Searching over 5,500,000 cases.


searching
Buy This Entire Record For $7.95

Download the entire decision to receive the complete text, official citation,
docket number, dissents and concurrences, and footnotes for this case.

Learn more about what you receive with purchase of this case.

State v. Rodriguez

Supreme Court of Connecticut

March 15, 2016

STATE OF CONNECTICUT
v.
JOSUE RODRIGUEZ

         Argued November 4, 2015.

Page 732

          Information charging the defendant with violation of probation, brought to the Superior Court in the judicial district of New Britain, geographical area number fifteen, and tried to the court, Espinosa, J.; judgment revoking the defendant's probation, from which the defendant appealed to the Appellate Court, Gruendel, Beach and Schaller, Js., which dismissed in part the defendant's appeal and affirmed the judgment of the trial court, and the defendant, on the granting of certification, appealed to this court.

          SYLLABUS

         The defendant, who had been on probation following his conviction for various criminal offenses, appealed to the Appellate Court from the trial court's judgment revoking his probation and sentencing him to twelve years incarceration. The defendant, while on probation, was arrested and charged with attempt to commit arson in the second degree in connection with an incident that occurred at his former wife's house. On the same day that the trial court rendered judgment revoking the defendant's probation, the defendant appeared before another trial judge and pleaded guilty to the arson charge. On appeal, the defendant contended that there was insufficient evidence for the court to find that he had violated the terms of his probation. The defendant did not challenge on appeal his guilty plea to the arson charge, but, instead, filed a petition for a writ of habeas corpus in which he contended that the attorney who represented him at the probation revocation hearing and at the hearing on his guilty plea was ineffective and subject to conflicts of interest, and the defendant sought relief from both the arson conviction and the finding of violation of probation. The Appellate Court affirmed the trial court's judgment revoking the defendant's probation but dismissed as moot his claim that there was insufficient evidence to establish that he violated his probation. On the granting of certification, the defendant appealed to this court. Held that the Appellate Court properly determined that the defendant's claim that there was insufficient evidence for the trial court to find that he had violated the terms of his probation was rendered moot when he subsequently pleaded guilty to the criminal charge underlying the finding of violation of probation, and the defendant's collateral attack on the intervening criminal conviction, by filing a habeas petition attacking that plea during the pendency of the violation of probation appeal, did not revive the controversy so as to render his direct appeal justiciable; furthermore, this court concluded that, in light of the expansive relief sought by the defendant in his habeas petition, should he prevail in his attack on the arson plea, the habeas court also may afford him appropriate relief in the violation of probation matter.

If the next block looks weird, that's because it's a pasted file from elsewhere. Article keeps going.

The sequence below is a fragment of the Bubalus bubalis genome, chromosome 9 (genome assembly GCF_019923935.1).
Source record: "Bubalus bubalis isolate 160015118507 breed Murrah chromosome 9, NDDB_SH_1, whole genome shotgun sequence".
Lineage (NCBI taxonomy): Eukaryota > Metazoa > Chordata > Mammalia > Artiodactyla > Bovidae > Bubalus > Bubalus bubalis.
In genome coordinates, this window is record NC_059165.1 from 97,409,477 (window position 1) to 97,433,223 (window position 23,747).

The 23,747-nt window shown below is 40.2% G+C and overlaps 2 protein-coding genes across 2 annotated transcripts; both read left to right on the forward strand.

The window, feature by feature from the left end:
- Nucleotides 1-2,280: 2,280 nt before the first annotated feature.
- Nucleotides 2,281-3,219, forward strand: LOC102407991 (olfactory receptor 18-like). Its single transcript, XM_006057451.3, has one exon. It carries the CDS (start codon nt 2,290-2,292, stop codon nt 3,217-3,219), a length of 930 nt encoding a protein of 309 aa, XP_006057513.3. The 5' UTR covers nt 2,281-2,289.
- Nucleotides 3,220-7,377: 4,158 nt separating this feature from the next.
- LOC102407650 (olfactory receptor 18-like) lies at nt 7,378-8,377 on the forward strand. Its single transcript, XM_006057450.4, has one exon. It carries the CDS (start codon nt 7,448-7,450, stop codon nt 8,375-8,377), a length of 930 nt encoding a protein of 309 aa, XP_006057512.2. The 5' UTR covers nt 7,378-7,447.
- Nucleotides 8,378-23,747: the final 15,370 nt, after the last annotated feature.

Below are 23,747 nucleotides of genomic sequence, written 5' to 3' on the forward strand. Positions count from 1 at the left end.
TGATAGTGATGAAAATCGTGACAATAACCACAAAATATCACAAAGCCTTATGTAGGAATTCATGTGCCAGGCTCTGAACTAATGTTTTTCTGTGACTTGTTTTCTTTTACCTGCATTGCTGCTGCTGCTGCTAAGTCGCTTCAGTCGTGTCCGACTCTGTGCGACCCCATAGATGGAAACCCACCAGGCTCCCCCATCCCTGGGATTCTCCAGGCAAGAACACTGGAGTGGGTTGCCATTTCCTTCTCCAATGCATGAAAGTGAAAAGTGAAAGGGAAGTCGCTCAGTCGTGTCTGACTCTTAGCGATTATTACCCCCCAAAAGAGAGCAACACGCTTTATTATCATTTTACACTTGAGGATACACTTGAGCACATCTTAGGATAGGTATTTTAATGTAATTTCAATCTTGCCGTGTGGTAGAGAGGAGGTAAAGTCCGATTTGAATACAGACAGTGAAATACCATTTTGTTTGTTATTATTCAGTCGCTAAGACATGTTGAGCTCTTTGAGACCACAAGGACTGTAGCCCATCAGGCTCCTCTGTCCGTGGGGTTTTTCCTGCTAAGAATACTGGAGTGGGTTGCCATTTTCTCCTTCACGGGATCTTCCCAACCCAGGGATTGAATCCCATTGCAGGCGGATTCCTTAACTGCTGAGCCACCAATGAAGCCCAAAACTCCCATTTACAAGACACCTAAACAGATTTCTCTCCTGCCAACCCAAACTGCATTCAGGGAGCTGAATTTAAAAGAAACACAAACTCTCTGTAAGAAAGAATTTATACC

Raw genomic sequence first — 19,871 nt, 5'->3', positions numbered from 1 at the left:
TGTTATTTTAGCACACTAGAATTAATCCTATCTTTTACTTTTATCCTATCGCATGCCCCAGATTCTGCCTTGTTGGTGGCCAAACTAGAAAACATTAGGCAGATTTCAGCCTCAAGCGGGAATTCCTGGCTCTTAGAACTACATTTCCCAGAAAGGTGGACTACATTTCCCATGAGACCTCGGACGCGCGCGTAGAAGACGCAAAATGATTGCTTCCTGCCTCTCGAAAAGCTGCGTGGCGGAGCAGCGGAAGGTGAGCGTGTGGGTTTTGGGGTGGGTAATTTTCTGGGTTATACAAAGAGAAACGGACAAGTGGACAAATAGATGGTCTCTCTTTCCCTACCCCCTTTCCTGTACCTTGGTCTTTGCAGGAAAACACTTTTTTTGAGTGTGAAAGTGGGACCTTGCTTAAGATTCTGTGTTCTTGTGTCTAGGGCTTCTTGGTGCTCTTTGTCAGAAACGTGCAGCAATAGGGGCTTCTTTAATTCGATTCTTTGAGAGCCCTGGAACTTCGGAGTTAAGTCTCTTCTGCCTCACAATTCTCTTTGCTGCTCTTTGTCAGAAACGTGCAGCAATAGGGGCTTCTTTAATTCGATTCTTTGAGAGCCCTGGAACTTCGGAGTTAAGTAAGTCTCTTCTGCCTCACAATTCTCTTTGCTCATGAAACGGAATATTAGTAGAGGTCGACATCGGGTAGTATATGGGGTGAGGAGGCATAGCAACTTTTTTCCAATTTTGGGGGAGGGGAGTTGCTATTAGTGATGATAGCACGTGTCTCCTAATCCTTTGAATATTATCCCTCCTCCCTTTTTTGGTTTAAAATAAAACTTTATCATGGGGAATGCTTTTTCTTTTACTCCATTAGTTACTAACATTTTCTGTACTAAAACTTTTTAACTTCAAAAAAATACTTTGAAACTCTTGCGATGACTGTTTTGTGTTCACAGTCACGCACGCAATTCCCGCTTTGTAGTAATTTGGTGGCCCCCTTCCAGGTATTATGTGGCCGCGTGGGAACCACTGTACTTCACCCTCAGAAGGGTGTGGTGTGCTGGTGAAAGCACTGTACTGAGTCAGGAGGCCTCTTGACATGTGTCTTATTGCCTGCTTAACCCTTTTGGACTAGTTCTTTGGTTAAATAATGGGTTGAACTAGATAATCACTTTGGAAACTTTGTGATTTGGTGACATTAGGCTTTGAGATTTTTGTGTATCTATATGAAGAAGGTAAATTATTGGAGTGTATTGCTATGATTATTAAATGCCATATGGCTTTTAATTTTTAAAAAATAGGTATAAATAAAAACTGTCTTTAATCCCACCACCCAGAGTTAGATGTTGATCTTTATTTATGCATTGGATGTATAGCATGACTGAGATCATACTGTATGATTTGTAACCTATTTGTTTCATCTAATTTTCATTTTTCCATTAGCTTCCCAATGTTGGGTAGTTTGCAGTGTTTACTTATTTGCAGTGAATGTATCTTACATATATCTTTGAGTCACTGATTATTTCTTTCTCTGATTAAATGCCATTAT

David V. DeRosa, assigned counsel, for the appellant (defendant).

         Harry Weller, senior assistant state's attorney, with whom, on the brief, was Brian Preleski, state's attorney, for the appellee (state).